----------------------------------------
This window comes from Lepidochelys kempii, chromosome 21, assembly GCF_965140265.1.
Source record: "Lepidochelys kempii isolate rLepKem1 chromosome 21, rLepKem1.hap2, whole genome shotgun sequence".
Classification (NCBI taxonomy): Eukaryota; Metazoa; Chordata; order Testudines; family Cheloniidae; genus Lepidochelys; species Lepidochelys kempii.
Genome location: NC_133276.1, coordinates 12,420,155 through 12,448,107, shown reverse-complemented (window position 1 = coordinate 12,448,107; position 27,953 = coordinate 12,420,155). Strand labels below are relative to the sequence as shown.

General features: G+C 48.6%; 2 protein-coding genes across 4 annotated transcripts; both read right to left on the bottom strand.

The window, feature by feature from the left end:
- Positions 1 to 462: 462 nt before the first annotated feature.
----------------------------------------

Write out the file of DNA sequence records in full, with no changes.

This window comes from Lepidochelys kempii, chromosome 21, assembly GCF_965140265.1.
Source record: "Lepidochelys kempii isolate rLepKem1 chromosome 21, rLepKem1.hap2, whole genome shotgun sequence".
Classification (NCBI taxonomy): Eukaryota; Metazoa; Chordata; order Testudines; family Cheloniidae; genus Lepidochelys; species Lepidochelys kempii.
Genome location: NC_133276.1, coordinates 12,420,155 through 12,448,107, shown reverse-complemented (window position 1 = coordinate 12,448,107; position 27,953 = coordinate 12,420,155). Strand labels below are relative to the sequence as shown.

General features: G+C 48.6%; 2 protein-coding genes across 4 annotated transcripts; both read right to left on the bottom strand.

The window, feature by feature from the left end:
- Positions 1 to 462: 462 nt before the first annotated feature.